Scottish Beaver Trial

End of the monitoring phase

The monitoring phase of the Scottish Beaver Trial has now finished but you can still visit the beavers in Knapdale. All the scientific findings from the trial were written up and presented to the Scottish Government by Scottish Natural Heritage in May 2015. Beavers will remain in Knapdale until a decision is made, hopefully in the second half of 2016. In the meantime, you can watch a highlights video on the Trial website now.

About the Scottish Beaver Trial

The Scottish Wildlife Trust, in partnership with the Royal Zoological Society of Scotland and Forestry Commission Scotland, released the first beavers to live in Scotland in over 400 years in May 2009. This marks the first formal reintroduction of a native mammal species in the UK.

The beaver families are now well settled in the Knapdale Forest, Mid-Argyll, and will remain there until the Scottish Government makes a decision on the future of the species in Scotland. An independent scientific monitoring programme was carried out by SNH to assess the effect that the trial population had on the local environment and how well they settled in Scotland. Read our FAQs for more information.

Why reintroduce beavers?

Beavers are a native species to the UK, hunted to extinction in the 16th century. By modifying their surroundings through coppicing, feeding and, in some cases, damming, beavers create ponds and wetlands which attract other species, provide a food source to others, and can even help improve water quality. For this reason, they are known as a 'keystone' species.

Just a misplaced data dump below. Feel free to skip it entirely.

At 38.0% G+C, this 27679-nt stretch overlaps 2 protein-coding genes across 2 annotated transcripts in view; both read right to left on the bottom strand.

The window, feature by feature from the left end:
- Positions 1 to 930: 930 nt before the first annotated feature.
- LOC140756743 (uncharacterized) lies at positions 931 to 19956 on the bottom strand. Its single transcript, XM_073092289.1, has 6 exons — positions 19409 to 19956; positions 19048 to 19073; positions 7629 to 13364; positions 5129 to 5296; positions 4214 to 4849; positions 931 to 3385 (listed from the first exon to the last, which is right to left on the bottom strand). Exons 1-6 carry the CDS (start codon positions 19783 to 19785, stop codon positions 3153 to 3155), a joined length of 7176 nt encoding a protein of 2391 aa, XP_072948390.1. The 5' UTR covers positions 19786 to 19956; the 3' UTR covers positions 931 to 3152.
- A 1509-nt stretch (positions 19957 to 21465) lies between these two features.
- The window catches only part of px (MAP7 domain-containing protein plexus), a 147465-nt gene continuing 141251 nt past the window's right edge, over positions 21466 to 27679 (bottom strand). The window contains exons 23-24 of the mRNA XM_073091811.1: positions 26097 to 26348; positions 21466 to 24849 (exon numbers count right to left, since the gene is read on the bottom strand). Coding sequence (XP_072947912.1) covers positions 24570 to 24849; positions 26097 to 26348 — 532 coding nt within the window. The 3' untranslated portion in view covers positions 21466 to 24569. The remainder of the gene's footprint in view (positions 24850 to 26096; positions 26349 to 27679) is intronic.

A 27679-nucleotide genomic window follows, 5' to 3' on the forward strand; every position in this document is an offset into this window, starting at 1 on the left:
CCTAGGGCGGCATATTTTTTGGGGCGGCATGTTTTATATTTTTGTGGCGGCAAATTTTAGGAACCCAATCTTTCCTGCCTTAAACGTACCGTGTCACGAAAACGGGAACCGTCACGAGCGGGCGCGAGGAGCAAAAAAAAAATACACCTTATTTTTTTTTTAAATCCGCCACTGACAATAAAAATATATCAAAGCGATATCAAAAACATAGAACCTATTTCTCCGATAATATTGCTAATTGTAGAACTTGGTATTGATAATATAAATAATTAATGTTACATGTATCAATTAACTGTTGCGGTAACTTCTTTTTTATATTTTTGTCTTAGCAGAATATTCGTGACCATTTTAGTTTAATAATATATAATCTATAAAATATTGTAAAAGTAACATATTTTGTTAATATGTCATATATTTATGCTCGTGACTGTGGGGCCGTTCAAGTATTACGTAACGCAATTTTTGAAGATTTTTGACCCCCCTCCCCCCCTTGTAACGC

Paying a visit to Knapdale

The beaver family at the Dubh Loch is most often seen by visitors, having had the most impact on the surrounding landscape. The best time to see them in the water tends to be in the early morning and evening. We recommend that you start your visit at the Barnluasgan Information Centre, which also offers car parking facilities.

Supporters of the Scottish Beaver Trial

Biffa Award PTES People's Postcode Lottery Species Action Framework

The John Ellerman Foundation, Albert George & Nancy Caroline Youngman Trust, The European Nature Trust, The J & JR Wilson Trust, The Craignish Trust and The Mackintosh Foundation.

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